1. Kennedy, Maureen Shawn MA, RN, FAAN
  2. Barnsteiner, Jane PhD, RN, FAAN


Requiring students to submit poor papers doesn't serve anyone well.


Article Content

August is the hazy month when things slow down. It's also a planning month-for most faculty, a time to prepare for the incoming class. So it seems like the perfect time to reach out to nursing faculty and ask them to consider a change in their curriculum-namely, to rethink the requirement that students submit a project report or clinical review paper for publication as part of the course.

Figure. Maureen Shaw... - Click to enlarge in new window Maureen Shawn Kennedy
Figure. Jane Barnste... - Click to enlarge in new window Jane Barnsteiner

Well-executed and well-written quality improvement (QI) projects make for excellent articles in clinical practice journals and we welcome them. Similarly, a comprehensive and well-synthesized clinical review can help inform busy clinicians on current approaches to care and implications for practice. However, we've seen too many papers-later found to be part of course requirements-that are based on poorly planned and executed projects, aren't on topics relevant to clinicians, or don't report outcomes. Likewise, we receive many clinical reviews that are poorly sourced and too long, and filled with basic information practicing nurses don't need. Students sometimes send us the exact paper they wrote for their course, complete with a course number and faculty name. Clearly, these students didn't follow our author guidelines or are simply unaware of them.


A recent manuscript submitted by a faculty-graduate student writing team highlights another issue: faculty knowingly encouraging students to submit articles that are unpublishable. The paper described a QI project the student developed and implemented on one unit. As is AJN's procedure, we sent the paper to four peer reviewers. AJN's nurse editors then discussed the reviews and decided to reject the paper (it lacked details on implementation, evaluation, assignment of patients to study groups, and the resulting change, among other issues). We sent our decision, along with detailed comments, to the corresponding author (the faculty member), who responded that he knew the paper would be rejected because of its many flaws, but wanted the student to submit anyway for the experience.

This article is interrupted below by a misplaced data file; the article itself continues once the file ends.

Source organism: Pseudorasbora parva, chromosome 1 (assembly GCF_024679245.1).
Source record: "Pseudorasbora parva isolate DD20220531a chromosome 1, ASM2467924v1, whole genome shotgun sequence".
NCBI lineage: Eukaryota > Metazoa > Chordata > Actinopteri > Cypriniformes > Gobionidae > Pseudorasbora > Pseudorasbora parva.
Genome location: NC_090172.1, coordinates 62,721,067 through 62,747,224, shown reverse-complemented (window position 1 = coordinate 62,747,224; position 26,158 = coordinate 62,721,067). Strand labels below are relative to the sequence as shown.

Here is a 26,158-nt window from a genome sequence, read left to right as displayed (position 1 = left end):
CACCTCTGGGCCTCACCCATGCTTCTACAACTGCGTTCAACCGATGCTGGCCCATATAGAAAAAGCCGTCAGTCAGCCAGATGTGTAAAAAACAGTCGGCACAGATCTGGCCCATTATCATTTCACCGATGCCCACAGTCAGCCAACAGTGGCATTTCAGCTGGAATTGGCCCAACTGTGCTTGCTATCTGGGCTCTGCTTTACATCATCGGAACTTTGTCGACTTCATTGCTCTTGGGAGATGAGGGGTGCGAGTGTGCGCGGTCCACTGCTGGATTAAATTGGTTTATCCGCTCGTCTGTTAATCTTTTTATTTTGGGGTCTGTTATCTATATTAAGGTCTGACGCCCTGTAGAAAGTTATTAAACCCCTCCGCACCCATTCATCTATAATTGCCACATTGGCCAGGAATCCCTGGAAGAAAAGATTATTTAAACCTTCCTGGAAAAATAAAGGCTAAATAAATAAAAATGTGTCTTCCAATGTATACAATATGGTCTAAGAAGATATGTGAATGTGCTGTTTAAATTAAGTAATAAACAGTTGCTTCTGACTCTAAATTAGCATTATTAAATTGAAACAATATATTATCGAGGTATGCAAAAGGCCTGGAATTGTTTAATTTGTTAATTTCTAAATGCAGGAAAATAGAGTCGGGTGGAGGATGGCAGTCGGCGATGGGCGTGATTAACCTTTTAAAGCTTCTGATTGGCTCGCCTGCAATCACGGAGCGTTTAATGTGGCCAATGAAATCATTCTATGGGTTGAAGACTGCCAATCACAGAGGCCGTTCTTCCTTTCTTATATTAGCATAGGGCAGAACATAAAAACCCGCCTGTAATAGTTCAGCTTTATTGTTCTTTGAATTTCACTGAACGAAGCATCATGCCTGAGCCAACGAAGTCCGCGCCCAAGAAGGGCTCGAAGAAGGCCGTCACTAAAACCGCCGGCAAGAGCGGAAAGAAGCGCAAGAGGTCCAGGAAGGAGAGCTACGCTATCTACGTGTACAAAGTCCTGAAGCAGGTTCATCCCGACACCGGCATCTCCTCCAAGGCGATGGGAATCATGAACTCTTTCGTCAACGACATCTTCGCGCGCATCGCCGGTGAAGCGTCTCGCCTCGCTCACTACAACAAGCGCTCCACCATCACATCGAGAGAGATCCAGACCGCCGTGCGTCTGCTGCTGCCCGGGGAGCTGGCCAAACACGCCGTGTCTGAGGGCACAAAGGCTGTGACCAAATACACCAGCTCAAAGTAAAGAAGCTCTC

We've also received query letters for which there was no intent to actually submit a paper-the course simply required students to go through the process of submitting a query and then to hand in the editor's response. In some instances, students requested a response from the editor by a certain date to meet a course deadline.


Like many peer-reviewed journals, we rely on the generosity of our content experts, who take the time to critically review papers. They receive no payment and we try to limit the number of reviews to three or four a year. Poorly written student papers, which often arrive en masse at the end of the semester, overload our submission system and take up editor and reviewer time. While we screen out and reject the obviously unacceptable manuscripts, we still send many for review, as flaws may not be apparent until the papers are critically read.


The International Academy of Nursing Editors (INANE) addressed this problem after editors voiced frustration over being inundated with poorly written student papers. Findings from an INANE survey of nursing journal editors resulted in a white paper on the issues identified, among them a failure to follow author guidelines, inappropriate and outdated references, little synthesis of results, and failure to respond to revisions. Additionally, the survey found unethical and unprofessional behavior by both faculty and students and that faculty often lack education about publishing. We encourage faculty to view the white paper, which contains a compendium of resources to aid them in mentoring students in writing, available at no cost at For more resources, faculty and students can go to AJN's website, under Collections, and see our step-by-step series on "Writing for Publication" ( and on "Systematic Reviews" (


We applaud faculty efforts to develop students' scholarly writing skills and to guide them in the publication process. But this needs to be done in a way that does not cause editors and reviewers unknowingly and without consent to become part of schools' course requirements and utilize limited journal resources.